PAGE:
Recently I had an online student (unrelated to Beacon Heights Tutoring) who mildly complained when she found out that my course included due dates. In her message, she explained that she had taken other courses online, and with her busy schedule, she loved that she could work at her own pace; so it was a big disappointment when she realized that my course was different. I politely responded to the student’s message by pointing out that, for many years, I allowed students to turn in late work without a penalty or reduction in credit, but that the task of grading the work of students playing “catch up” at the last minute had taken its toll; the policy had become unfair to me and my time. Still, the girl’s point had resonated with me.

I asked my mother-in-law, a retired, veteran teacher, for her take on the issue. Not having due dates “doesn’t teach them a lick of responsibility!” I agreed, but explained how I had taken a college course with a professor whose argument for accepting late work was: the work doesn’t get any easier, so why wouldn’t a teacher accept it?

Let me be clear: I believe that middle school and high school students who take courses online should have some flexibility. Self-paced learning is an effective model. However, my current policy matches that of the organization I work for: keeping assignment submissions open for 2 weeks after they become available. That’s hardly a short amount of time for, at best, a few hours of studying and work. Furthermore, the organization has left the decision of whether or not to accept student work after this window up to the discretion of the teacher; it’s based on the philosophy adopted by the educator.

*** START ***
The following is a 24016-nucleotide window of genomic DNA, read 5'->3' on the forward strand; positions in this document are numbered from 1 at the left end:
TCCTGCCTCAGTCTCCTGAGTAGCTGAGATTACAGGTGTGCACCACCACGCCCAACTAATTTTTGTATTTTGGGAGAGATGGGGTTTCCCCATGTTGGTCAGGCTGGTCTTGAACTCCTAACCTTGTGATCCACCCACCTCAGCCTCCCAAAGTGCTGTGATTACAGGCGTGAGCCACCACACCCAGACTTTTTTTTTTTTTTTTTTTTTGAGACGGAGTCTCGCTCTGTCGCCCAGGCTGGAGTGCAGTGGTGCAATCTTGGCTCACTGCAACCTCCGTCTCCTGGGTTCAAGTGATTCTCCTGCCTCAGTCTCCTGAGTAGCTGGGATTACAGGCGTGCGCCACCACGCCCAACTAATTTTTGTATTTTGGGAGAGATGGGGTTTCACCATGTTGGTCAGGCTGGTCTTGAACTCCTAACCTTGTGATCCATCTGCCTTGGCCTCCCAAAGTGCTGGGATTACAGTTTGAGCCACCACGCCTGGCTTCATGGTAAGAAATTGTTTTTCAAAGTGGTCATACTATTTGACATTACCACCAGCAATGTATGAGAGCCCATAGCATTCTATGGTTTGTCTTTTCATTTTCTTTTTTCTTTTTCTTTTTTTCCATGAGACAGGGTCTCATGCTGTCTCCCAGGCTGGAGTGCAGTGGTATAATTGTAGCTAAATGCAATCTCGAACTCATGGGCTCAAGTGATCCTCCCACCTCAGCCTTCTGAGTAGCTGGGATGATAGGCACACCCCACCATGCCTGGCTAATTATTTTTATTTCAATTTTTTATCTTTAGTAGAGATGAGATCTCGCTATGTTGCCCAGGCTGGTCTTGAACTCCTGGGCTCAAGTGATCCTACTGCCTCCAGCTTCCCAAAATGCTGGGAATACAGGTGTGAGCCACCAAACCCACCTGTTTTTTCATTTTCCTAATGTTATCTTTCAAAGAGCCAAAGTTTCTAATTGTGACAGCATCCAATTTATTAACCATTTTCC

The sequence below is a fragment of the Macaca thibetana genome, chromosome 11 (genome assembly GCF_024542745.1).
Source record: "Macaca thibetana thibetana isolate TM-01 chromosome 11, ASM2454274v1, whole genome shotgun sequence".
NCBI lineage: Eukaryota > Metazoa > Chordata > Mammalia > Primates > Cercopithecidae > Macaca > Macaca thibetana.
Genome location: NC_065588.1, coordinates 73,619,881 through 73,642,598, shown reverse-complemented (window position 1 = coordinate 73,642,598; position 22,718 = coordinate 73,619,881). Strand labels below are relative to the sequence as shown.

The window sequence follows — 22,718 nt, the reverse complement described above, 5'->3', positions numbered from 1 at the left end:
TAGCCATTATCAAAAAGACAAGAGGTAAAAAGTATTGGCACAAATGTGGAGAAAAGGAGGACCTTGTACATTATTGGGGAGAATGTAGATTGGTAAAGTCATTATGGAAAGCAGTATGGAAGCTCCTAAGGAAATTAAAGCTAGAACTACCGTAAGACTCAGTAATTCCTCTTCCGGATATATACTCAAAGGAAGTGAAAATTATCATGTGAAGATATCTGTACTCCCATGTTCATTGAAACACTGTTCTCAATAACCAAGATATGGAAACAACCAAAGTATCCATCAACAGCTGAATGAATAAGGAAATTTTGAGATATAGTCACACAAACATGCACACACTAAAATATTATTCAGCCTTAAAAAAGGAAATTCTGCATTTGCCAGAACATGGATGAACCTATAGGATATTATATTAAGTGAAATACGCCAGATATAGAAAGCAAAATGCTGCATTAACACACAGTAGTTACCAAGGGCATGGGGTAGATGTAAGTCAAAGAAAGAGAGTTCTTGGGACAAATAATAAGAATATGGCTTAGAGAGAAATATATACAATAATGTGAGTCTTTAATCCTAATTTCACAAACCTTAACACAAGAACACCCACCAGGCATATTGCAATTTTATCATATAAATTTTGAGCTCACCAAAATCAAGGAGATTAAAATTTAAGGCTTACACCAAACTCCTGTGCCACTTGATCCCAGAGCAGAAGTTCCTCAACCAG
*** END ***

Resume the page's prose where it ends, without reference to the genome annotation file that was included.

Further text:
Honestly, I’m still on the fence when it comes to this issue. Part of me feels that self-paced learning is still in effect in tandem with due dates. After all, students in a regular classroom have to turn in work on time, but they don’t have the liberty of missing live lectures (direct instruction), or pausing a teacher’s presentation until late in the evening. Not to mention, what is a student really learning when they check-in an online class irregularly? Is it not just another version of the late-night-book-report cram?

Whether you are an educator or not, I’m interested in your comments. Please leave them below.